Gazelle’s also denote efficiency. A Gazelle is capable of outrunning a cheetah simply through its efficiency of movement. (7)
The lotus flower is seen as sacred in Hinduism and Buddhism. It was also considered sacred in ancient Egyptian religion and culture. The lotus flower symbolizes the epitome of divine beauty.
The unfolding of Lotus petals implies the expanding of one’s soul and realizing its potential within. Within the realm of Buddhist belief, the Lotus flower is synonymous with grace, elegance, and beauty. It also represents the purity of one’s mind and body. (8)
The Lotus flower is also linked to refined style. It’s stylish how it navigates through life. It slides through quagmires and grace and delicate elegance. We can learn a life lesson from this characteristic of the lotus. We don’t always have to smash our way out of a bad situation. We can handle the situation with forethought and ease into finding a solution. (9)
Often regarded as the ‘queen of gems,’ a pearl is symbolic of grace and beauty. In Western cultures, this symbolism is derived from the pearl’s link to the Greek goddess of love, Aphrodite.
When Aphrodite was created out of seafoam, she rode a seashell to reach the island of Cythera. Therefore, pearls and shells were linked to Aphrodite. Many ancient cultures of Asia associated the magical appearance of pearls to indicate a divine presence.
In Chinese Mythology, female dragons were also thought to adorn necklaces of large pearls. Another Chinese myth is that when dragons were fighting in the clouds, a pearl fell from the sky. A boy found the gem and swallowed it in order to protect it. This boy then became a dragon.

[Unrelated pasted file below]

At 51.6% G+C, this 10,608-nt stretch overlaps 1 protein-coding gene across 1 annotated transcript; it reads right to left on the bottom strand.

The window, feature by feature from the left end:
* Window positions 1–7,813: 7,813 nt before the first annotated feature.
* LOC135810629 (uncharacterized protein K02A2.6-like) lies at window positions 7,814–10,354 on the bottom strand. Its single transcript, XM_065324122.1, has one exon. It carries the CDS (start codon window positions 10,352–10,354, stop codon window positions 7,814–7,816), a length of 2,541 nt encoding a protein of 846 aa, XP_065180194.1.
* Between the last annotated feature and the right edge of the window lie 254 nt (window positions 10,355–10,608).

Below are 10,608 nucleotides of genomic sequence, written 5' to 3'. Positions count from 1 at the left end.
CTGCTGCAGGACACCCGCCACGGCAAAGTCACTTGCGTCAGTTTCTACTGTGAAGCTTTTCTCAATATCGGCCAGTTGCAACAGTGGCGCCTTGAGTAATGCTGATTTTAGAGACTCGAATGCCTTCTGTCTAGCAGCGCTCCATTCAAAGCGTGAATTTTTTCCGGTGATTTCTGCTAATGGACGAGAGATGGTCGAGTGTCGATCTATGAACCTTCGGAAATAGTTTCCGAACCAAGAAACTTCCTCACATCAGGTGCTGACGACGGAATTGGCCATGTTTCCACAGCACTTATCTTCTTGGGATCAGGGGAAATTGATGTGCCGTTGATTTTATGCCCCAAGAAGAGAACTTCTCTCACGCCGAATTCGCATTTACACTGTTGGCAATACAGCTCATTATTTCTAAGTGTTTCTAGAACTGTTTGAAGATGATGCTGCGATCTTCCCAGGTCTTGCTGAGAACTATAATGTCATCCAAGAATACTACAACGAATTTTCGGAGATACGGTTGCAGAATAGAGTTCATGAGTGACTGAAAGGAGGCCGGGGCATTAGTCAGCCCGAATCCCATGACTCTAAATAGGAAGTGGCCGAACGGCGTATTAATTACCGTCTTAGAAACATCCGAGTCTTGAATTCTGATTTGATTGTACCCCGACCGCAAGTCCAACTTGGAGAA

As cats are symbolic of poise and grace, they also serve as inspiration for models walking in fashion shows. The model’s walk should have the poise of a cat’s walk, with an aura of grace and confidence.
The most successful models throughout history are known for their outstanding catwalks. In ancient Egypt, cats were considered religious and revered for their wisdom and strength. They were also symbolic of poise and grace. Cats were respected by pharaohs and are also depicted in ancient Egyptian architecture and Hieroglyphics.
Bastet, an Egyptian goddess, is also depicted as having a cat’s head. The Egyptians encountered jungle cats, lions, and panthers. Smaller cats were common to live among humans whom the Egyptians admired due to their complex nature and dual characteristics. These felines combined grace and productivity, gentleness and aggression, as well as danger and swiftness with ease. (10)
7. Rue Plant
The Rue plant is also commonly known as the herb of grace. A popular herb throughout history, it has a lot to offer. It can add flavor to your favorite dish and is also an organic pest repellent when added sparingly. This aromatic herb is a great addition to any garden.